June 14, 2017; Seattle Times
Donald Trump’s election victory sent surprised experts searching for what they had missed. All the major polls misread the presidential election. In the weeks after November 8th, credit was given to his campaign’s ability to speak to the economic concerns of white working-class voters. Books like Hillbilly Elegy, Deer Hunting with Jesus, and Strangers in Their Own Land gained prominence because they provided a picture of the hardworking but forgotten white voters who saw an economy and political system leaving them behind. Trump’s focus on rebuilding American industry and limiting foreign competition was seen as on-target for these voters. Yet, a series of studies looking at what really moved swing voters found that these concerns, while real, were secondary to these voters’ fears of people of color and immigrants.
Just this week, the Democracy Fund released the results of its ongoing look at 8,000 voters who they had been studying since before the 2012 election. They found that the election that turned the U.S. government on its head and is threatening to reverse decades of social progress was the result of a small minority of voters who moved into the Republican column.
Eighty-six percent of Obama 2012 voters voted for Clinton while nearly 89 percent of Romney voters supported Trump. Nine percent of Obama voters voted for Trump while five percent voted for a third-party candidate or a write-in, while five percent of Romney voters supported Clinton and six percent voted for a third-party candidate or write-in.
The outcome hinged on the reasons a small portion of the electorate decided to switch allegiances. For swing white voters, this study found “a correlation between beliefs about black people’s ability to progress in American society and feelings toward Muslims with vote switching.”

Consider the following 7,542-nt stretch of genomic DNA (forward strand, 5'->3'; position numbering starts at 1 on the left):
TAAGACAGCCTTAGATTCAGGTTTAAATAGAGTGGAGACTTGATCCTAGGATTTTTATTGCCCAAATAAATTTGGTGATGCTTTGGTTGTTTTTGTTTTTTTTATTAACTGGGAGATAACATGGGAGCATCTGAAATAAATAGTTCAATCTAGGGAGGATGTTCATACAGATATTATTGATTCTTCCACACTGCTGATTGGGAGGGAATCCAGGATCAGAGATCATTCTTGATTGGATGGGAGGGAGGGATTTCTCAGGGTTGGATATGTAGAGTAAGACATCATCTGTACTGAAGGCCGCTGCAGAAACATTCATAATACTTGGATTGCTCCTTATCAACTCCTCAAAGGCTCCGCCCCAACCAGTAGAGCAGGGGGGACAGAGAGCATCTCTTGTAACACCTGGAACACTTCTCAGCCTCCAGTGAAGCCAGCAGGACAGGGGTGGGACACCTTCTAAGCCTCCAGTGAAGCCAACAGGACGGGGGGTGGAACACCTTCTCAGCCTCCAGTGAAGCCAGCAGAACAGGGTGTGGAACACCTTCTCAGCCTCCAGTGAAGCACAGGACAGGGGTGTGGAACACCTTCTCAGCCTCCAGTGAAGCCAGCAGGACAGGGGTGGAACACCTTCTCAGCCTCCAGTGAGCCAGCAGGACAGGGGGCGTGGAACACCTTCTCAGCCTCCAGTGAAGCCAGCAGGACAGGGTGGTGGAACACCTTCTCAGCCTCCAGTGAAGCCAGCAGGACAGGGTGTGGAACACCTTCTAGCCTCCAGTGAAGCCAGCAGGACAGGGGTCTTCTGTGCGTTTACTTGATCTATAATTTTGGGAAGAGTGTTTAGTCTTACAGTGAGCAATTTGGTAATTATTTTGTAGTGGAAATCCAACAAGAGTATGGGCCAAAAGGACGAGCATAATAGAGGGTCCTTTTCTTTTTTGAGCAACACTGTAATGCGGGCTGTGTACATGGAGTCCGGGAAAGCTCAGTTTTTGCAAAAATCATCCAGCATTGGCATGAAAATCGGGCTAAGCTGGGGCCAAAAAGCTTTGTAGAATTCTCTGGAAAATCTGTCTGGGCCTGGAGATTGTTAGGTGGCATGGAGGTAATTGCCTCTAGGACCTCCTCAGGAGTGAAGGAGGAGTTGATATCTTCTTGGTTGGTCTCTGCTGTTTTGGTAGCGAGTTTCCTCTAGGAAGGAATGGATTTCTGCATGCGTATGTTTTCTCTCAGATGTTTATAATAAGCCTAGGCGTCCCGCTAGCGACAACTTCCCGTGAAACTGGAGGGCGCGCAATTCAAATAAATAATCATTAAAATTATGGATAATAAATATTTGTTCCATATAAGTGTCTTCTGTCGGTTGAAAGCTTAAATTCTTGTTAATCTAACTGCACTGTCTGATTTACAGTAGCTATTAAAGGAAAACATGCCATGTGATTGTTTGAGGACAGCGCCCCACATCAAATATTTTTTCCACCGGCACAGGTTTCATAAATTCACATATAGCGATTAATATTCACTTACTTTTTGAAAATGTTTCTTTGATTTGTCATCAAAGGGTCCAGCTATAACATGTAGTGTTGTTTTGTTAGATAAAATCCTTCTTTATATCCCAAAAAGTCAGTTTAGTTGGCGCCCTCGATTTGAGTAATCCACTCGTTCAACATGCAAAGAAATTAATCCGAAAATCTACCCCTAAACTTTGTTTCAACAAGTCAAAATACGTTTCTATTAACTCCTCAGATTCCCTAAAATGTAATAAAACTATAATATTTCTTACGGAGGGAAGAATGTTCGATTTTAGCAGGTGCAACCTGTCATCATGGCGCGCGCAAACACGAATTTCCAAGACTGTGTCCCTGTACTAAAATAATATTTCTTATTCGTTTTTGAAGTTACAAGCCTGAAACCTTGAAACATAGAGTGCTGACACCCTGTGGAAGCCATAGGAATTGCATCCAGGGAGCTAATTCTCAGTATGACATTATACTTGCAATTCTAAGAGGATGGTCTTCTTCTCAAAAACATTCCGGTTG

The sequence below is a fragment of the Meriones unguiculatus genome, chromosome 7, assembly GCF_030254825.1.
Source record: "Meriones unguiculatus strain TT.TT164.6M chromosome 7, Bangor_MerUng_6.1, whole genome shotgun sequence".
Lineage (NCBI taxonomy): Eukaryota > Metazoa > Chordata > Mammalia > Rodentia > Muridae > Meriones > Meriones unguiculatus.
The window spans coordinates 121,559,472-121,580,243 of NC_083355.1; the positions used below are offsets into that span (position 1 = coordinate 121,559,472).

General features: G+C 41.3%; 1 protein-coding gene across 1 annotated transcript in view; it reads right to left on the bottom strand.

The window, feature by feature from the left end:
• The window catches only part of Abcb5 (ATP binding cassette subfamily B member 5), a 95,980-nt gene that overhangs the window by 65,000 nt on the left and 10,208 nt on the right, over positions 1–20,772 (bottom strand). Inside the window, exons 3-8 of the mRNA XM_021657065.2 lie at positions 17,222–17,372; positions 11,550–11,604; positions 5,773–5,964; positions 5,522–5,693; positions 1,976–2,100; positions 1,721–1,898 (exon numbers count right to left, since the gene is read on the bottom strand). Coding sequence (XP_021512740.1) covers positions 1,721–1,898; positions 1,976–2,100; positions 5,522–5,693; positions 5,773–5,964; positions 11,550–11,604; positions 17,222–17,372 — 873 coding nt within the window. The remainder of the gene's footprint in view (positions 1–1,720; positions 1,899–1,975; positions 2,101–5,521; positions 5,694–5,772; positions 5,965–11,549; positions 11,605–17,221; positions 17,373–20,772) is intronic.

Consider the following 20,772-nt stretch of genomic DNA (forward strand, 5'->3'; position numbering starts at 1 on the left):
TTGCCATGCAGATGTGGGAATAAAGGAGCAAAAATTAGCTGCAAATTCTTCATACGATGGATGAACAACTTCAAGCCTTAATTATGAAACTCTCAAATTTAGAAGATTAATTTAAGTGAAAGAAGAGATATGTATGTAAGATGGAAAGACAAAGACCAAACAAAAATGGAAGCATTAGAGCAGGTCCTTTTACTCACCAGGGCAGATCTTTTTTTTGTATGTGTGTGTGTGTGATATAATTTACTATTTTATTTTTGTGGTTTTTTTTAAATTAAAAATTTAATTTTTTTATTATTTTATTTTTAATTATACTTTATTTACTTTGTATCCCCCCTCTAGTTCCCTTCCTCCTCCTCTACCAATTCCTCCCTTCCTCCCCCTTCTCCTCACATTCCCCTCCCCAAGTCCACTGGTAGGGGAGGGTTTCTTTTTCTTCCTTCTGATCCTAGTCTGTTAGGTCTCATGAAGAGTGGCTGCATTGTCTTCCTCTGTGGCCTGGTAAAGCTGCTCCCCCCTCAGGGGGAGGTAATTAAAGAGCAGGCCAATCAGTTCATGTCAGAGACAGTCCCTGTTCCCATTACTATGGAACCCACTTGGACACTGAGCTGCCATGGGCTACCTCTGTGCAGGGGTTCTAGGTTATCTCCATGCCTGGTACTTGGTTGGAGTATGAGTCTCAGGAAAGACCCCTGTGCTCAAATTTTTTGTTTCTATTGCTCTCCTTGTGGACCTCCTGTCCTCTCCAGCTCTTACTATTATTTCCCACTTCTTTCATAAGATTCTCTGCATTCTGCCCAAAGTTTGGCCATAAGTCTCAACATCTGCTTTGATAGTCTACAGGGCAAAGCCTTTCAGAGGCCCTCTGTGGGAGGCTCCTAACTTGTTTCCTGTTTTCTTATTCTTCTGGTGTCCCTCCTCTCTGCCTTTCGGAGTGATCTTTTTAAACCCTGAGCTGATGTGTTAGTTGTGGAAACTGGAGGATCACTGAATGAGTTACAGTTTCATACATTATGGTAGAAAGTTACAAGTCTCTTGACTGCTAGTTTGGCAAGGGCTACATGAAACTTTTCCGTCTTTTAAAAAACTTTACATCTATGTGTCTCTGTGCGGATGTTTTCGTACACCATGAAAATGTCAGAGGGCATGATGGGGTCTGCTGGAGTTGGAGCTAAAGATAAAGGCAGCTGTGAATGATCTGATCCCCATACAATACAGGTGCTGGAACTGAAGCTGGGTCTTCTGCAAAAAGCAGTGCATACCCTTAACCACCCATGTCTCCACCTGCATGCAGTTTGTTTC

Voters who thought black people ought to and could move up in American society without special favors like prior immigrant groups who faced prejudice were more likely to switch from Obama to Trump, while those who disagreed were more likely to switch from Romney to Clinton. Voters expressing more negative feelings toward Muslims were also more likely to switch from Obama to Trump, but those reporting more positive feelings were not more likely to switch from Romney to Clinton.
Economic concerns matter, but only as a force that made cultural issues more significant.
These findings mirror those of earlier American National Election Study which found, as reported in NPQ, “White working-class voters, especially those in areas hit hard by plant and mine closings, were the wildcard that put enough Electoral College votes in the Trump column to elect him. What motivated them to make that choice? While economics and the growing appeal of authoritarian, ‘alt-right’ ideology played some part, the key factor, the one that makes this election different than others, appears to have been their racial bias.”
Christopher Parker, a University of Washington political science professor who had been one of the few scholars who predicted a Trump victory, described his reasons for seeing this unexpected outcome for the Seattle Times: “I’ve got three words for you: scared white people. Every period of racial progress in this country is followed by a period of retrenchment. That’s what the 2016 election was about, and it was plain as it was happening.”
Despite this growing body of data telling us that racial attitudes are influential forces shaping election outcomes, we seem unable to recognize how important they were and to remain focused on more “acceptable” economic concerns. From Professor Parker’s perspective, “Nobody wants to be told what they don’t want to hear. People want there to be a more innocent explanation, about jobs or trade or something. But sorry, everyone—it just isn’t there. My plea to people is we ought to start focusing on what’s real.”
Four special elections for open congressional seats have been held, and the Republicans have won them all. Yet, post-election analysis continues to see economic issues and how they are framed as the key ingredient that Republicans are mastering and Democrats are failing to grasp. It seems that we will not add fears of “the other” to our thinking. The conclusion NPQ reached in April, that “focusing on policy and legislation without directly confronting racial anger and hatred cannot change the landscape,” continues to resonate.—Martin Levine